Glasgow Necropolis

Glasgow Necropolis Glasgow Necropolis

On my recent trip to Glasgow, I took the relatively short journey from the city centre up to the Glasgow Necropolis. Although the 30-minute walk there wasn't the most interesting, it was well worth it. Glasgow's Victorian City of the Dead is an atmospheric place but a pleasant one. It has an ethereal beauty that provides a peaceful sanctum away from the bustling city.

If you're unsure whether visiting a graveyard is one of the best things to do in Glasgow, I'm here to convince you that it is. The Necropolis is a stunning historic site not to be missed—and it's one of the few dog-friendly major attractions in Glasgow.

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One of the most famous cemeteries in Europe, the Glasgow Necropolis sits on a prominent hill just east of Glasgow Cathedral. It's the final resting place of 50,0000 and the second largest green space in Glasgow's city centre.

The 37-acre site is filled with ornate tombs, gravestones, mausoleums dedicated to the people who rest here. Not every grave has a stone and only a small percentage are named on the monuments. The graveyard was designed for the inclusion of different religions, being a multi-faith resting place for Catholics, Quakers, Protestants, and Jews.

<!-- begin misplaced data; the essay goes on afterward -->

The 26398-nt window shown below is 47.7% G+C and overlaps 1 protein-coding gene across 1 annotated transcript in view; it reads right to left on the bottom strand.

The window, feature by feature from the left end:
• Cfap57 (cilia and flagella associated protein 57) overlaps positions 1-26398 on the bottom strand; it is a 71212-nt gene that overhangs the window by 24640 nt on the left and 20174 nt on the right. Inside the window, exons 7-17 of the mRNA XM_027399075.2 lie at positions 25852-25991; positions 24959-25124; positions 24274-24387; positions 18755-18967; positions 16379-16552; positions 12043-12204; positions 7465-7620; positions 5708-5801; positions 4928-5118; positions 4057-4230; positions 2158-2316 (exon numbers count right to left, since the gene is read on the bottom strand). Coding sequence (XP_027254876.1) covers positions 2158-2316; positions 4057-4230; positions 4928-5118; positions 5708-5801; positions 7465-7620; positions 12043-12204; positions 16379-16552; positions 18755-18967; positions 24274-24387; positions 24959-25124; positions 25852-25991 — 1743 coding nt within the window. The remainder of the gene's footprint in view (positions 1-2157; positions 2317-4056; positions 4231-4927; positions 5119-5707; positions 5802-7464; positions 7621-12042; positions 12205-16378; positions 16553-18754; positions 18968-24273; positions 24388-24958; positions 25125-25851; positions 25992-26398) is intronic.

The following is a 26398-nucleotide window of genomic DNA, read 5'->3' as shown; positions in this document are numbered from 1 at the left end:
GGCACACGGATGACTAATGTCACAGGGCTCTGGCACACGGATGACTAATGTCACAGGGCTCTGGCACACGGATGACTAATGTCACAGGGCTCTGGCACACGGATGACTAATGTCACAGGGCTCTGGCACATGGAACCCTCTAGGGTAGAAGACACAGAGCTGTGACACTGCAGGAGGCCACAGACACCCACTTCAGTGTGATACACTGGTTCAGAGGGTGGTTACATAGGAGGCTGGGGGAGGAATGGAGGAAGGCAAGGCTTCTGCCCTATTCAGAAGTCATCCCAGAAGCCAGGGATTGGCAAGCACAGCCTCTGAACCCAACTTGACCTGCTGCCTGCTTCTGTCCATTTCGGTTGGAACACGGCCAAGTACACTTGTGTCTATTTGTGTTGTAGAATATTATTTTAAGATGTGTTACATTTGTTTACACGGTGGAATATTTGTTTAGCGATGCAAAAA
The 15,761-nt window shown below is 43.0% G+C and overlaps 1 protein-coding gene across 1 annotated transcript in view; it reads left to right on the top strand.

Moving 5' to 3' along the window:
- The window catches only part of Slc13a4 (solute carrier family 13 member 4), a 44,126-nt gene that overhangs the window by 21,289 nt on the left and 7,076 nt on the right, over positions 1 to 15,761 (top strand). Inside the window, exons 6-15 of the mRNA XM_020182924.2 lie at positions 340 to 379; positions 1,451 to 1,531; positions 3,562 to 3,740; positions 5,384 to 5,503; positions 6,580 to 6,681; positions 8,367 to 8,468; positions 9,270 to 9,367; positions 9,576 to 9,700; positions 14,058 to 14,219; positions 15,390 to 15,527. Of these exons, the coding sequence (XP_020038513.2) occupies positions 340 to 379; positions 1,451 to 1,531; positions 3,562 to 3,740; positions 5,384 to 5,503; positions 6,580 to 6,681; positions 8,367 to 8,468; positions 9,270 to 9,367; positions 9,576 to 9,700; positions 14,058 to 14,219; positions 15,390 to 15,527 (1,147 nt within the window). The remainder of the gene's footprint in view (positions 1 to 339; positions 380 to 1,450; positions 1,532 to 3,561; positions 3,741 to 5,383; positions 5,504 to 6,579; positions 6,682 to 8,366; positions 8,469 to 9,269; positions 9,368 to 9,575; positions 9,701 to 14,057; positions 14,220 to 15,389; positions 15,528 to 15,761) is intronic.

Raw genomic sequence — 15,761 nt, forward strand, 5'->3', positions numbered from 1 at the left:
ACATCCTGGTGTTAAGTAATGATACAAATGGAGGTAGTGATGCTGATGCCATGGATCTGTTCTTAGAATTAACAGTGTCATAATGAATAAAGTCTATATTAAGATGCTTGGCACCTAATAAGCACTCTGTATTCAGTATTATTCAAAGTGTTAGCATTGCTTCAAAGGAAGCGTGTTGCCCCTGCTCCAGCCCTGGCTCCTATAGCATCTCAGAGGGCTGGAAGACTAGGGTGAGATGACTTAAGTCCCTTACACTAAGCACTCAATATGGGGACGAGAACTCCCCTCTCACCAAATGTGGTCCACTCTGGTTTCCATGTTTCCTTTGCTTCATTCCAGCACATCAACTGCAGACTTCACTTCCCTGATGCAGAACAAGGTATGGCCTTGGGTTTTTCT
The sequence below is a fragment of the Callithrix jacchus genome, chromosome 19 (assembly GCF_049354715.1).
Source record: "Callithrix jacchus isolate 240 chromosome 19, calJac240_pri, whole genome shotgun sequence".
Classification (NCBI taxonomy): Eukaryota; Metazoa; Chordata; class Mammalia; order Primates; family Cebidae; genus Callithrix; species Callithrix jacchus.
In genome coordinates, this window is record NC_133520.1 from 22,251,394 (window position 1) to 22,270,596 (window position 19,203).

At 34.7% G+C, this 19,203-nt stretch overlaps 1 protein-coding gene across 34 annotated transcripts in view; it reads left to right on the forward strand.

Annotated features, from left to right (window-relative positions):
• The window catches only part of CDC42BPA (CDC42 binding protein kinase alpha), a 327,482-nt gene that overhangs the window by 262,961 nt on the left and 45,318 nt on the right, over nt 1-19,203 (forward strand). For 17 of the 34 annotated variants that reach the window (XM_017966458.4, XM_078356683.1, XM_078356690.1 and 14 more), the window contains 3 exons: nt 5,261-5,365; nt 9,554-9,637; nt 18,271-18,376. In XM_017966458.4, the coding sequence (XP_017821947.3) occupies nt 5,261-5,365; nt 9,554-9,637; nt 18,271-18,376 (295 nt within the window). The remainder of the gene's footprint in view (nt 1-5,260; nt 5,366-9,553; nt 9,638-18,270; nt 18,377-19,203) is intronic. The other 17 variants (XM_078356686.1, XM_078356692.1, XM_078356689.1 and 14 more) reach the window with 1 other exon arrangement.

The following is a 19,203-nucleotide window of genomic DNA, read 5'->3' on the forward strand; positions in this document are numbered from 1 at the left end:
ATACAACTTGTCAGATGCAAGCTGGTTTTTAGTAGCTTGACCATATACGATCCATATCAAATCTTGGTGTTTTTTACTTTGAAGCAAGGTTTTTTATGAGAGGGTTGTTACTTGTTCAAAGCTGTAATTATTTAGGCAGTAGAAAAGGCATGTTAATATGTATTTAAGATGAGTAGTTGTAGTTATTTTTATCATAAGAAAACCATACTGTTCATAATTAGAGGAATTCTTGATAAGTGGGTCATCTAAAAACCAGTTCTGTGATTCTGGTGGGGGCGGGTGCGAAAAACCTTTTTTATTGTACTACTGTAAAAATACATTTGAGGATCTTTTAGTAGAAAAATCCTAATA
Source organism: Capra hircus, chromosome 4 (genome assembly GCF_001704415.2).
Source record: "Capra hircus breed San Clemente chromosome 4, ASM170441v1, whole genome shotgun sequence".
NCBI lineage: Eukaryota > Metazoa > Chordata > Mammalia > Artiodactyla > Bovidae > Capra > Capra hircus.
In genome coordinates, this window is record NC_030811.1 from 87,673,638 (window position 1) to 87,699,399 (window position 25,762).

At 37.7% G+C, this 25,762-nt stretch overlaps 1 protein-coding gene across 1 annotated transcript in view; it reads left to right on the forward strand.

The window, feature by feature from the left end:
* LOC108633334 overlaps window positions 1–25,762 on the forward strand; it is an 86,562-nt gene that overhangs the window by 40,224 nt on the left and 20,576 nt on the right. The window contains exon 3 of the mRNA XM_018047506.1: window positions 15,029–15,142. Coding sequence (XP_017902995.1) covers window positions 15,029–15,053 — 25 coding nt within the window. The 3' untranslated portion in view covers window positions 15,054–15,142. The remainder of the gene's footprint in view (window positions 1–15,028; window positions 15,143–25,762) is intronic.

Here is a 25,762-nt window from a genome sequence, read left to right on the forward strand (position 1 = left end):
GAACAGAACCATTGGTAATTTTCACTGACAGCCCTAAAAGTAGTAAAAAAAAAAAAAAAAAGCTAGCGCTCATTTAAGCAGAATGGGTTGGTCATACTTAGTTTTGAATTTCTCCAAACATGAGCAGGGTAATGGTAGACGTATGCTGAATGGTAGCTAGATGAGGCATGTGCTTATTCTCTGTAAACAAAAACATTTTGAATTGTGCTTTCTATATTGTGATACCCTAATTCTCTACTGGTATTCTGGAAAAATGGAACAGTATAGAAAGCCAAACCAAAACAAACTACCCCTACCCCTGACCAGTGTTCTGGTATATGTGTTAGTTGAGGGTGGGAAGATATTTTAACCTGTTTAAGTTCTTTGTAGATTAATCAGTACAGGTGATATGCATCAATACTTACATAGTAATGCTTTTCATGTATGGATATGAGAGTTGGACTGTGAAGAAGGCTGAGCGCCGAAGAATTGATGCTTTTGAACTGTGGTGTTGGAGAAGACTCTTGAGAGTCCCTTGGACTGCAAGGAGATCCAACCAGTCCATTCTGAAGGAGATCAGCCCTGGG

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The bridge leading up to the regal gates of the necropolis' entrance was once part of the funeral processions route. As a result, it became known as the "Bridge of Sighs." Between the gates and the bridge are three modern memorials. These are dedicated to still-born children, the Korean War, and Glaswegian recipients of the Victoria Cross.

The meandering path guides visitors through the gravestones and monuments, up to the highest point of the graveyard. The reward is a spectacular view of Glasgow city centre and the imposing cathedral.

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The Necropolis has large stretches of wooded areas and wildflowers. There are more than 180 different species of plants and trees, attracting a variety of wildlife. These include a variety of birds, pipistrelle bats, wood mice, roe deer, and voles.

Dogs are welcome in the Glasgow Necropolis. It's a popular spot for dog walking and it's obvious why. Being the second largest green space in Glasgow, there is plenty of space for dogs to stretch their legs and enjoy a new and unusual location. Although there are signs asking for dogs to be kept on leash, these are largely ignored by locals.

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It's free to visit the Glasgow Necropolis. Although just like the Botanic Gardens, donations are encouraged to help with conservation and restoration projects. Walking tours are available to book, from informal walks to private tours, hosted by knowledgable volunteers.

For more dog-friendly things to do in Scotland, visit the Glasgow travel guide.

Photographs by Jack Spicer Adams.